Fine Arts | Early Chinese Painting
A566 | 2199 | Nelson

Above section for GR only.
Meets with FINA A466

Chinese painting in its social and cultural context, from its origins
through the 13th century.
	This course surveys the history of early Chinese painting in three
main phases, beginning with early works (c. 200 BCE-600 CE) shaped by
ethical and religious concerns: Confucian ideas about the state and
society, and Daoist concepts of nature and the individual. Later, in the
vigorous imperial culture of the Tang dynasty (c. 600-900), pictures
celebrated the power and prosperity of the court--tribute horses, palace
beauties, and aristocratic sports. Landscape painting came to the fore in
the Song dynasty (c. 900-1300); monumental mountainscapes, hazy river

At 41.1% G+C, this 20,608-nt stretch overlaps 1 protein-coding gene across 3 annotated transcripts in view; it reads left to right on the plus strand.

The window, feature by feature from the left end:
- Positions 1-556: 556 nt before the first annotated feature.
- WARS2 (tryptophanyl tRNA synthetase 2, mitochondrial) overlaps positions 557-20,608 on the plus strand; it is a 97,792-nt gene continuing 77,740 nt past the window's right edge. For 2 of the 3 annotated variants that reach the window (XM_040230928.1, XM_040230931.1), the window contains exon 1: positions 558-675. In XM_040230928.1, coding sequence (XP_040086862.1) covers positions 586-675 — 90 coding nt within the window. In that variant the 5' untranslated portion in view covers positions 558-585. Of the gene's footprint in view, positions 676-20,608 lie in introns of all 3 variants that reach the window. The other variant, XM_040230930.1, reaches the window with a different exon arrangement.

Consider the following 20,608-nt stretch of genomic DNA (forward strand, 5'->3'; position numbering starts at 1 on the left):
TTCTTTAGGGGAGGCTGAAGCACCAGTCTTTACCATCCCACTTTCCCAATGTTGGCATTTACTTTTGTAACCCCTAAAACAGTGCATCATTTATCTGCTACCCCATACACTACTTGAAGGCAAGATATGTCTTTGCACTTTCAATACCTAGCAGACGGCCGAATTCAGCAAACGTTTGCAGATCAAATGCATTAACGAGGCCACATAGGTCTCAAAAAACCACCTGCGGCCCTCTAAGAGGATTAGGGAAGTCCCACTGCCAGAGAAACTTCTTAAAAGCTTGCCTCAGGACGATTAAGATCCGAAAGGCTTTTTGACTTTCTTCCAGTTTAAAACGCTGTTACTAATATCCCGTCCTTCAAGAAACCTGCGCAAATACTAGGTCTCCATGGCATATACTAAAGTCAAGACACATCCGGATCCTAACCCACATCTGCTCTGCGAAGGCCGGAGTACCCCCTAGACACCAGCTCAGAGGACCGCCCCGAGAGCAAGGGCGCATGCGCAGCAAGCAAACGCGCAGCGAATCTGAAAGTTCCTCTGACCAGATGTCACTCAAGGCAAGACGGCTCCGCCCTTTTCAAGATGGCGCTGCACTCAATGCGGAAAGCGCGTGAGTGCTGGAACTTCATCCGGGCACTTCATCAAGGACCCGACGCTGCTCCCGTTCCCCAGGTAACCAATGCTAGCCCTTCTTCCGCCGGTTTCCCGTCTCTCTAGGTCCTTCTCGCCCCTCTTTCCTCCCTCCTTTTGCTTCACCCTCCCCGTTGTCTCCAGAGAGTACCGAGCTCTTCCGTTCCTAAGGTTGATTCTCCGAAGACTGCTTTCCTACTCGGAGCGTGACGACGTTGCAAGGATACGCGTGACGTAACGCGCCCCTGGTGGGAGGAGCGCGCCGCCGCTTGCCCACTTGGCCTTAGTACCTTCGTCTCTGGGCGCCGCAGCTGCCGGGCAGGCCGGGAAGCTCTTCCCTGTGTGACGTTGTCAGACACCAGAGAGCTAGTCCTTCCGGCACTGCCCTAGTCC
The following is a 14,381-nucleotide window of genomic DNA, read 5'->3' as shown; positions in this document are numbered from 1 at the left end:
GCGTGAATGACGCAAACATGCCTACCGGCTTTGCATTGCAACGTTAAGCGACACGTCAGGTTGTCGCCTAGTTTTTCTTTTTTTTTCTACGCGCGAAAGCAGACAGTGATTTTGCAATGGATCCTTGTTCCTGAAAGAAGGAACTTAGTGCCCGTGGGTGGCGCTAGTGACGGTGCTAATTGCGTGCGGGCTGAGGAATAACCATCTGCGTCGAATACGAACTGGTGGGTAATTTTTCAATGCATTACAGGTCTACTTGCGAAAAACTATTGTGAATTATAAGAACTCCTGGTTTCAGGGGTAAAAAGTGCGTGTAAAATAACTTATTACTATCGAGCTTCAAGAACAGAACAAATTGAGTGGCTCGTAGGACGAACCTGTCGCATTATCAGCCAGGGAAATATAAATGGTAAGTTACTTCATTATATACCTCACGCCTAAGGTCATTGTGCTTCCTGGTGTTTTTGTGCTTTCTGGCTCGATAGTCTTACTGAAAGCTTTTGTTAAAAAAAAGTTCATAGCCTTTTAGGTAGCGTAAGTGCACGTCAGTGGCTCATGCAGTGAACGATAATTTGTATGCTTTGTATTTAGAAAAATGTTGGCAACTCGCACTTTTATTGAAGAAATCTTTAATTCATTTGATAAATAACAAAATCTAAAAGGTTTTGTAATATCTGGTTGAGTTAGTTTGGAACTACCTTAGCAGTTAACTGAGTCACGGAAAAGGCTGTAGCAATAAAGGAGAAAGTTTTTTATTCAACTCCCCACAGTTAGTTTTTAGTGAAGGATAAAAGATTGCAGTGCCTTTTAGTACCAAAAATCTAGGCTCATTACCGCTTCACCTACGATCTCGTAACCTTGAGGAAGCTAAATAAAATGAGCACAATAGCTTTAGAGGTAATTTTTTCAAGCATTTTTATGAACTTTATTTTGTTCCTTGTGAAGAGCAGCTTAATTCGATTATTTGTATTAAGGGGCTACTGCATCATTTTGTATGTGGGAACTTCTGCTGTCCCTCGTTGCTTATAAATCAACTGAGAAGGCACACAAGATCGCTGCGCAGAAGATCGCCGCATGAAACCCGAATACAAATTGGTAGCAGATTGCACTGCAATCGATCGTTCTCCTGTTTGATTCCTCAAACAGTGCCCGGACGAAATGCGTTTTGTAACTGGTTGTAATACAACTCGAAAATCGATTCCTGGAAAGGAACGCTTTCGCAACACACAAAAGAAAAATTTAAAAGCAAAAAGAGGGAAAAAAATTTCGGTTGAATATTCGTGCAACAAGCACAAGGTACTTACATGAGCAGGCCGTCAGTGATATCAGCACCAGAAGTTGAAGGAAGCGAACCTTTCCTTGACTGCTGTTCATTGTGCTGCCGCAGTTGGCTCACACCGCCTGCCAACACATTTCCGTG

scenes, and delicate sketches of birds, flowers, and bamboo reflect the
many meanings associated with nature in Chinese thought.
	Throughout the course, we will pay close attention to the intimate
connections between the history of pictorial art, political culture, and
currents in philosophy, religion, and literature. Among other things, we
will study the social networks and systems of patronage within which
pictures were made; the political messages encoded in seemingly innocent
imagery; and the dynamic relationships between the Chinese arts of
painting, poetry, and calligraphy.